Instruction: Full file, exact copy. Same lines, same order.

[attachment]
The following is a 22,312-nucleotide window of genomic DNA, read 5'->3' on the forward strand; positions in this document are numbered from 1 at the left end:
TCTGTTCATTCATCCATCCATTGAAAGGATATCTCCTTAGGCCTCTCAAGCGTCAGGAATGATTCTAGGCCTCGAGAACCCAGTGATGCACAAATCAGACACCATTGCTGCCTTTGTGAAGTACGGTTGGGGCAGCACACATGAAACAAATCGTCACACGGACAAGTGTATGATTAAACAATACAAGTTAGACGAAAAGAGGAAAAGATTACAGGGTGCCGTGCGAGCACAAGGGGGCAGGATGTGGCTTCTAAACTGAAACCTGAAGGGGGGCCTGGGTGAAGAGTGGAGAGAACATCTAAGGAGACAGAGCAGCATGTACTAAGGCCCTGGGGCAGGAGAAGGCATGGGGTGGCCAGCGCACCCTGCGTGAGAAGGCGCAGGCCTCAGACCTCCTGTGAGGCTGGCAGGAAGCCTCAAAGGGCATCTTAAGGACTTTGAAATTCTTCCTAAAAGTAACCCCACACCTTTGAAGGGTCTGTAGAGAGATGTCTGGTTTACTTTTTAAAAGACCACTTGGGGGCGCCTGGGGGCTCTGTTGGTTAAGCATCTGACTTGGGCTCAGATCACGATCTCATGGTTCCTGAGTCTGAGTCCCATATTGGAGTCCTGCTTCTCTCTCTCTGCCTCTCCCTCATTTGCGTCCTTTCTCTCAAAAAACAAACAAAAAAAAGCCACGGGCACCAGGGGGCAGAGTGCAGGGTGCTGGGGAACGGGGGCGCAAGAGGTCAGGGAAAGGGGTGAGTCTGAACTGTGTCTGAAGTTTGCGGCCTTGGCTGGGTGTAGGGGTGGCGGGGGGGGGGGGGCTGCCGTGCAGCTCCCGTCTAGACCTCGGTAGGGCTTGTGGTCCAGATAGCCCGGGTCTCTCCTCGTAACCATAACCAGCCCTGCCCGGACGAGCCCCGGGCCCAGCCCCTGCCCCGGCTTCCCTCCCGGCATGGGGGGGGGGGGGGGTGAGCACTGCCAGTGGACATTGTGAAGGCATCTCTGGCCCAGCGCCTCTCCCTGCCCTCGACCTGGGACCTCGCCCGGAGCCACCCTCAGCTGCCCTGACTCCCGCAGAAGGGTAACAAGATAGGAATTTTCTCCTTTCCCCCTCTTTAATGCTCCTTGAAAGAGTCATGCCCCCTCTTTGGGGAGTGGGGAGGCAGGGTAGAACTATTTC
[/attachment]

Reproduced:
The following is a 22,312-nucleotide window of genomic DNA, read 5'->3' on the forward strand; positions in this document are numbered from 1 at the left end:
TCTGTTCATTCATCCATCCATTGAAAGGATATCTCCTTAGGCCTCTCAAGCGTCAGGAATGATTCTAGGCCTCGAGAACCCAGTGATGCACAAATCAGACACCATTGCTGCCTTTGTGAAGTACGGTTGGGGCAGCACACATGAAACAAATCGTCACACGGACAAGTGTATGATTAAACAATACAAGTTAGACGAAAAGAGGAAAAGATTACAGGGTGCCGTGCGAGCACAAGGGGGCAGGATGTGGCTTCTAAACTGAAACCTGAAGGGGGGCCTGGGTGAAGAGTGGAGAGAACATCTAAGGAGACAGAGCAGCATGTACTAAGGCCCTGGGGCAGGAGAAGGCATGGGGTGGCCAGCGCACCCTGCGTGAGAAGGCGCAGGCCTCAGACCTCCTGTGAGGCTGGCAGGAAGCCTCAAAGGGCATCTTAAGGACTTTGAAATTCTTCCTAAAAGTAACCCCACACCTTTGAAGGGTCTGTAGAGAGATGTCTGGTTTACTTTTTAAAAGACCACTTGGGGGCGCCTGGGGGCTCTGTTGGTTAAGCATCTGACTTGGGCTCAGATCACGATCTCATGGTTCCTGAGTCTGAGTCCCATATTGGAGTCCTGCTTCTCTCTCTCTGCCTCTCCCTCATTTGCGTCCTTTCTCTCAAAAAACAAACAAAAAAAAGCCACGGGCACCAGGGGGCAGAGTGCAGGGTGCTGGGGAACGGGGGCGCAAGAGGTCAGGGAAAGGGGTGAGTCTGAACTGTGTCTGAAGTTTGCGGCCTTGGCTGGGTGTAGGGGTGGCGGGGGGGGGGGGGCTGCCGTGCAGCTCCCGTCTAGACCTCGGTAGGGCTTGTGGTCCAGATAGCCCGGGTCTCTCCTCGTAACCATAACCAGCCCTGCCCGGACGAGCCCCGGGCCCAGCCCCTGCCCCGGCTTCCCTCCCGGCATGGGGGGGGGGGGGGGTGAGCACTGCCAGTGGACATTGTGAAGGCATCTCTGGCCCAGCGCCTCTCCCTGCCCTCGACCTGGGACCTCGCCCGGAGCCACCCTCAGCTGCCCTGACTCCCGCAGAAGGGTAACAAGATAGGAATTTTCTCCTTTCCCCCTCTTTAATGCTCCTTGAAAGAGTCATGCCCCCTCTTTGGGGAGTGGGGAGGCAGGGTAGAACTATTTC